the infidels: soon after which, Ralph bishop of Durham, either by the negligence or corruption of his keepers, escaped out of prison, and fled over to the duke; whom he stirred up to renew and solicit his pretensions to the crown of England, by writing to several nobles, who, either through old friendship, or new discontent, or an opinion of his title, gave him promises of their assistance, as soon as he should land in England: but the duke having returned exceeding poor from the Holy Land, was not yet in a condition for such an undertaking, and therefore thought fit to defer it to a more seasonable opportunity.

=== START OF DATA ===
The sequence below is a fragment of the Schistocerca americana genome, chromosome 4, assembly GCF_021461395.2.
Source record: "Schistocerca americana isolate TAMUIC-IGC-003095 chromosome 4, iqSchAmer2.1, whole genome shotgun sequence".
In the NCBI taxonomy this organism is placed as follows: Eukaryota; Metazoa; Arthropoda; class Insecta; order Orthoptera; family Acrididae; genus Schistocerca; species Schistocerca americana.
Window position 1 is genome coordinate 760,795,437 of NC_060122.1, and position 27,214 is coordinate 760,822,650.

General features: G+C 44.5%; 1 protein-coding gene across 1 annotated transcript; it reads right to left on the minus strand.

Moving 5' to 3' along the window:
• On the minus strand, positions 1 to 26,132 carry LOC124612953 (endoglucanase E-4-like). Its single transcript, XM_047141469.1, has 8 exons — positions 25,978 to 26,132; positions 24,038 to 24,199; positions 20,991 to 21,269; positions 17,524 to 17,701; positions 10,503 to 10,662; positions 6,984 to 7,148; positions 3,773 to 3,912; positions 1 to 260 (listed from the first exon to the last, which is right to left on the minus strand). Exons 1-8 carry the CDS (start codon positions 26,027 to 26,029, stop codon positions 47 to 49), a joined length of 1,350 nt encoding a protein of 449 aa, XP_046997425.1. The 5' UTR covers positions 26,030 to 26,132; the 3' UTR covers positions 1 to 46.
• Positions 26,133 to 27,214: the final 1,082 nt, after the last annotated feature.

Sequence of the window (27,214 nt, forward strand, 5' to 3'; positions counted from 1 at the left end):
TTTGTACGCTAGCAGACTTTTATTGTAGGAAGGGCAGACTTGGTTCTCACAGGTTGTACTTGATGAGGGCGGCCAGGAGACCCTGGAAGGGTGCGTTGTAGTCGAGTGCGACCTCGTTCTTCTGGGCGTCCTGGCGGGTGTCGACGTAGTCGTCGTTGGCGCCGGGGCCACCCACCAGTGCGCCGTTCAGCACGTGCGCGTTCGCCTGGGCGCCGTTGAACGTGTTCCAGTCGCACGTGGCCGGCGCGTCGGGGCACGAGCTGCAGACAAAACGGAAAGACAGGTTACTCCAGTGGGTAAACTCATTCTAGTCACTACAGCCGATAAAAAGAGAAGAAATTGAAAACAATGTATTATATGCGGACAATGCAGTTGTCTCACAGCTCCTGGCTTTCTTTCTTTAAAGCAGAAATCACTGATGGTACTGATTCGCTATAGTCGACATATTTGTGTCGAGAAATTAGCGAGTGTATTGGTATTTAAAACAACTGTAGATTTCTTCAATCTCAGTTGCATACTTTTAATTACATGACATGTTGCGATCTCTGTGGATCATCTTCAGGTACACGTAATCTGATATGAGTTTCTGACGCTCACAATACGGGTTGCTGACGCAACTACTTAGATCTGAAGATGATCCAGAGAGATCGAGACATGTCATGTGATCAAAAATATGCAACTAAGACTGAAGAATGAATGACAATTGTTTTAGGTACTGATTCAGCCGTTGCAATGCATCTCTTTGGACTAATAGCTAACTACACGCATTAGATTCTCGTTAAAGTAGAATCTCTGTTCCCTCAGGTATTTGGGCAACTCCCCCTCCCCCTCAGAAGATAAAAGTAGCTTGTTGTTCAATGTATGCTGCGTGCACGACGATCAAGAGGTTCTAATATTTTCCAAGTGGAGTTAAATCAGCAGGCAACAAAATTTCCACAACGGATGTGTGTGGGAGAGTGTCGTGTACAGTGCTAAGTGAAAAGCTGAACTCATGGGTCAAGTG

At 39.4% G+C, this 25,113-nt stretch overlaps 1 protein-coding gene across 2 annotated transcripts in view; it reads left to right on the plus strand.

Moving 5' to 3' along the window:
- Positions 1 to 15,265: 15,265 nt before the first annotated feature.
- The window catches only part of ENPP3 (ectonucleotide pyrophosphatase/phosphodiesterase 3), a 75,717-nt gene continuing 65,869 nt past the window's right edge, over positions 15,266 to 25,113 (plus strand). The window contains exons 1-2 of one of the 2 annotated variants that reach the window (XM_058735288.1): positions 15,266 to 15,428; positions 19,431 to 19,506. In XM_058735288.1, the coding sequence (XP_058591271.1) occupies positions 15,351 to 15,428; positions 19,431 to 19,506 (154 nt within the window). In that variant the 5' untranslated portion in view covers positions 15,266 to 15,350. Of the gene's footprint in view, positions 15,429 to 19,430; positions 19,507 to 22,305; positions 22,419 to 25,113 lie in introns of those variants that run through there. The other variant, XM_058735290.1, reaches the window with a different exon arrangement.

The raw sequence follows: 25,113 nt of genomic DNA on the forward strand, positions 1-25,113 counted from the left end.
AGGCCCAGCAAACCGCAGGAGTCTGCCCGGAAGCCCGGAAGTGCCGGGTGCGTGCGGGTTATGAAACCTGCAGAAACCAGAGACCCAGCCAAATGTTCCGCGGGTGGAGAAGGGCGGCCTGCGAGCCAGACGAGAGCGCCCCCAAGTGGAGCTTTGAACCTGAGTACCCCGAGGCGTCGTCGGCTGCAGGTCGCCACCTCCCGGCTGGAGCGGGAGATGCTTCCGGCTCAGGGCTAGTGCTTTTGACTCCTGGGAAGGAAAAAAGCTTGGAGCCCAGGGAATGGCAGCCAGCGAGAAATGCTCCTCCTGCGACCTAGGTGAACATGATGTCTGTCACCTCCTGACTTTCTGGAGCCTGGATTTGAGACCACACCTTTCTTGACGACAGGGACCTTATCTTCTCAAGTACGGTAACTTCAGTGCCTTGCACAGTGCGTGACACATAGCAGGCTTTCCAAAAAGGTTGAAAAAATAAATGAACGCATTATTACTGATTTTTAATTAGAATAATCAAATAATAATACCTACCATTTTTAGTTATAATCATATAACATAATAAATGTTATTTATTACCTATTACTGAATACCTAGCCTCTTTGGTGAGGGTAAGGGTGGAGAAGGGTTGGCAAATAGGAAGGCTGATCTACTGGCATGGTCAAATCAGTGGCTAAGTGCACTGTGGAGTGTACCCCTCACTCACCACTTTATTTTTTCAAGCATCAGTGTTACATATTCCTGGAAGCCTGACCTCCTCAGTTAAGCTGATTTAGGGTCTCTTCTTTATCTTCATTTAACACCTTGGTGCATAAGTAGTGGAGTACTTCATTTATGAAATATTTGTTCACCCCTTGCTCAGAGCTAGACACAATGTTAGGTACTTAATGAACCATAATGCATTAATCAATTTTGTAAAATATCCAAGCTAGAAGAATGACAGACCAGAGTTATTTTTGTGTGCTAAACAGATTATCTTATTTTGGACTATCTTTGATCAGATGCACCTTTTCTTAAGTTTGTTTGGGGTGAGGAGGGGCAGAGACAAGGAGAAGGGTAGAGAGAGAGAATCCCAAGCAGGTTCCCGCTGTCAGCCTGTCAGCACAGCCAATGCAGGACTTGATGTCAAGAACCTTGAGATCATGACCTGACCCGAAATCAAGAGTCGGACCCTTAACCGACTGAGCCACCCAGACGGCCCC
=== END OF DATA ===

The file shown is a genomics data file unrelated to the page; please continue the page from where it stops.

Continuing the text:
As the king had hitherto, with great industry, sought all occasions to gratify his people, so he continued to do in the choice of a wife. This was Matilda, daughter of Malcolm the late king of Scots; a lady of great piety and virtue; who, by the power or persuasion of her friends, was prevailed with to leave her cloister for a crown, after she had, as some writers report, already taken the veil. Her mother was sister to Edgar Atheling, the last heir male of the Saxon race; of whom, frequent mention has been made in the two preceding reigns: and thus the Saxon line, to the great contentment of the English nation, was again restored.
Duke Robert, having now with much difficulty and oppression of his subjects, raised great forces, and gotten ready a fleet to convey them, resolved once more to assert his title to the crown of England: to which end he had for some time held a secret correspondence with several nobles, and lately received fresh invitations. The king, on the other side, who had received timely intelligence of his brother's pre-